David Gatende has worked with water and energy solutions company Davis & Shirtliff for the last 31 years, growing through the ranks from a field engineer to Group CEO. He talks about the importance of company culture in retaining staff and value-based leadership.
By KAGENI MUSE
At the reception of Davis & Shirtliff’s Industrial Area office is a conspicuous board with 91 names on it. The first two belong to E.C. Davis and F.R Shirtliff, 1946, the founder members of the water and energy solutions company, followed by other names, each matched with the year each staff member joined the company. The board celebrates employees who have served with the organisation for 25 years.
“Four more are joining the list this year,” says David Gatende, the company’s chief executive, whose name appears at number 86. “Do you know why we do this? Because it’s not common to have employees stay with a company that long and we are proud to have so many who have worked so long for one organisation.”
The CEO says that every year, staff fill in a questionnaire on how many years they expect to work at Davis & Shirtliff (D&S) and many, including the millennials who are said to love job hopping every few years, say they plan to stay with the firm for five to ten years and even more.
“At D&S, we live and work as a family. There is also a great sense of progress and growth,” says Gatende. His career is a testimony to this. Having joined Davis & Shirtliff in 1986 as a field engineer, he grew through the ranks to sales manager, commercial director, managing director, deputy CEO and to his current position at the helm of the organisation that prides itself as the leading supplier of water and energy-related equipment in Eastern and Central Africa.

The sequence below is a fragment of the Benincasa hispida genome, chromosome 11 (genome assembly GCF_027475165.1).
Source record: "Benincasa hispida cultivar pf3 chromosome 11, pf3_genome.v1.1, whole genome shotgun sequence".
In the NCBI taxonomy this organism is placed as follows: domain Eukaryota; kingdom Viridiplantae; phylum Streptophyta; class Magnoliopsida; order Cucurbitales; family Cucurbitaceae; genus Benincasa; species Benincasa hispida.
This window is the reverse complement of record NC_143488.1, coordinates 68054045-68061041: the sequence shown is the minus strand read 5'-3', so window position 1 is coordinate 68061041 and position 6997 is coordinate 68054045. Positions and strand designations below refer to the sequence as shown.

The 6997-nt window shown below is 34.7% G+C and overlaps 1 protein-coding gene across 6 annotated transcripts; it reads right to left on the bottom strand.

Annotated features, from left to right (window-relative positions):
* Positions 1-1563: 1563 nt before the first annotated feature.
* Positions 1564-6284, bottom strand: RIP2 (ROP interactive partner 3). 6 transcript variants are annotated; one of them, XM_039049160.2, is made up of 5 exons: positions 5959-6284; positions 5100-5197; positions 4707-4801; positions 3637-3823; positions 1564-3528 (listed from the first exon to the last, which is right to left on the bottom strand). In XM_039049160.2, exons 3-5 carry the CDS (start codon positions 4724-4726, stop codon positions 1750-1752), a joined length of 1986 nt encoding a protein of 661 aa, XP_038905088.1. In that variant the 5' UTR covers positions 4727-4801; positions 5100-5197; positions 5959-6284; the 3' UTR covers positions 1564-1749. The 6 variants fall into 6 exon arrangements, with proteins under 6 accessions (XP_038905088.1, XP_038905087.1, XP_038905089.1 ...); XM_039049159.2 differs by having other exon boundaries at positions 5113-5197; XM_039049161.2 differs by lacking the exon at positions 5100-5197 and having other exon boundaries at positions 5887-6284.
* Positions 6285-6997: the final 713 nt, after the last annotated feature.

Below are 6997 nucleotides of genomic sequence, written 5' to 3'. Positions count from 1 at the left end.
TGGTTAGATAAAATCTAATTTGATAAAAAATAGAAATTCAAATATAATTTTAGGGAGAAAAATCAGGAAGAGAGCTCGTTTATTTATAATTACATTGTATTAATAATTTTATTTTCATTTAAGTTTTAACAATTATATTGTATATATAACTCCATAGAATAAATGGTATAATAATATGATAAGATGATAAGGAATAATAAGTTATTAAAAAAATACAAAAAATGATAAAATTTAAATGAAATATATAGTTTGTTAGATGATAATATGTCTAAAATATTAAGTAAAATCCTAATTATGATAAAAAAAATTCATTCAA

“I joined the company at 24 years because it was in the segment that I was interested in – water engineering. I never planned to stay this long but I found an organisation that has opportunities. My job has changed over the years, from an engineer to a manager, to overseeing people who do what I once used to do. As a CEO, I know what it means to sell and run a small business,” says Gatende.
Davis & Shirtliff was founded in 1946 by Eddie Davis and Dick Shirtliff, who served in the British army during World War II doing engineering work. “They decided to use their skills for business in peace time,” says Gatende.
The first branch was established in Westlands, Nairobi, followed by Eldoret, Kampala and Dar-es-Salaam. The business has expanded through the years and now boasts of over 50 branches in the region.
“We open six to 10 branches a year. We identify a place with potential, where our products can be used. Because of our branch network, we have more products and more customers than any of our competitors,” says the CEO.
Growth has also been experienced in revenue, staff numbers and remuneration. “We have hired 40 new employees this year and the company’s growth is up nearly 20 per cent from last year,” Gatende says as he reveals that he has just been preparing the 2017 half-year bonuses for all employees.
“We have given employees a bonus twice every year for as long as I have been in this company. We also give pay increases every year,” he adds. It is such management practices that have made the company succeed in staff retention. Other things, he says, are a good working environment and a culture of meritocracy.
“The underlying principle that runs the company is that of merit. You earn your stripes,” says Gatende. “I believe that when people see hard work is rewarded, they really apply themselves heart and soul.”
Belief in company’s mission
Gatende says he has also stayed put because he believes in what the company does – improving people’s lives through providing water and energy solutions. He cites an incident where the firm installed a solar powered borehole pump, together with a Non-Governmental Organisation, at Chepararia Girls Secondary School in West Pokot in the 1990s. The school’s performance improved drastically year after year as the girls could concentrate on studies instead of going to fetch water. “What we do is positive. We genuinely improve people’s lives,” says a beaming Gatende.